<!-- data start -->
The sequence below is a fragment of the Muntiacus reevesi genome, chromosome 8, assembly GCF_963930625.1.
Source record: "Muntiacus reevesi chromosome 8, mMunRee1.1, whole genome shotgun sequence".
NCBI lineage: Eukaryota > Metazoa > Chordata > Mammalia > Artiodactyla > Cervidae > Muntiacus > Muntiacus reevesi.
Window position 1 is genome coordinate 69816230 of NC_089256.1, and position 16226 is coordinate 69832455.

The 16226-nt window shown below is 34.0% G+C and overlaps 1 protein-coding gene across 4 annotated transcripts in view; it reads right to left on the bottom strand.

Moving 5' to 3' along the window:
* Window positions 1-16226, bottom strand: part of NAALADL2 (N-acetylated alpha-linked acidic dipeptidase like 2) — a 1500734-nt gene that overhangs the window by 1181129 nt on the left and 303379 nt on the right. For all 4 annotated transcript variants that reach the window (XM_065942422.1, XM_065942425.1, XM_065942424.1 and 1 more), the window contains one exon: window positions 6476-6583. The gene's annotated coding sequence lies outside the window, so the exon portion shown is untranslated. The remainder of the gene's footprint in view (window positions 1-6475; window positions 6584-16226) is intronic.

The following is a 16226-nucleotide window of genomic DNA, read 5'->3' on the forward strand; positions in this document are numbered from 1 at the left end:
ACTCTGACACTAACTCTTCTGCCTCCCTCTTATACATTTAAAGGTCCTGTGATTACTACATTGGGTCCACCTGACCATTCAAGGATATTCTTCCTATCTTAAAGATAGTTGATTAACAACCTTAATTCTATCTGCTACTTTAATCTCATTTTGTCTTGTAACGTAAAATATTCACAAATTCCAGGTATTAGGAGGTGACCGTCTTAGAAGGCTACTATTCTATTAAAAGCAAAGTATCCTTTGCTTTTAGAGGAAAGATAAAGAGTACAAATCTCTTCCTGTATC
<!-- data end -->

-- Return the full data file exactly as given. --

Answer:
The sequence below is a fragment of the Muntiacus reevesi genome, chromosome 8, assembly GCF_963930625.1.
Source record: "Muntiacus reevesi chromosome 8, mMunRee1.1, whole genome shotgun sequence".
NCBI lineage: Eukaryota > Metazoa > Chordata > Mammalia > Artiodactyla > Cervidae > Muntiacus > Muntiacus reevesi.
Window position 1 is genome coordinate 69816230 of NC_089256.1, and position 16226 is coordinate 69832455.

The 16226-nt window shown below is 34.0% G+C and overlaps 1 protein-coding gene across 4 annotated transcripts in view; it reads right to left on the bottom strand.

Moving 5' to 3' along the window:
* Window positions 1-16226, bottom strand: part of NAALADL2 (N-acetylated alpha-linked acidic dipeptidase like 2) — a 1500734-nt gene that overhangs the window by 1181129 nt on the left and 303379 nt on the right. For all 4 annotated transcript variants that reach the window (XM_065942422.1, XM_065942425.1, XM_065942424.1 and 1 more), the window contains one exon: window positions 6476-6583. The gene's annotated coding sequence lies outside the window, so the exon portion shown is untranslated. The remainder of the gene's footprint in view (window positions 1-6475; window positions 6584-16226) is intronic.

The following is a 16226-nucleotide window of genomic DNA, read 5'->3' on the forward strand; positions in this document are numbered from 1 at the left end:
ACTCTGACACTAACTCTTCTGCCTCCCTCTTATACATTTAAAGGTCCTGTGATTACTACATTGGGTCCACCTGACCATTCAAGGATATTCTTCCTATCTTAAAGATAGTTGATTAACAACCTTAATTCTATCTGCTACTTTAATCTCATTTTGTCTTGTAACGTAAAATATTCACAAATTCCAGGTATTAGGAGGTGACCGTCTTAGAAGGCTACTATTCTATTAAAAGCAAAGTATCCTTTGCTTTTAGAGGAAAGATAAAGAGTACAAATCTCTTCCTGTATC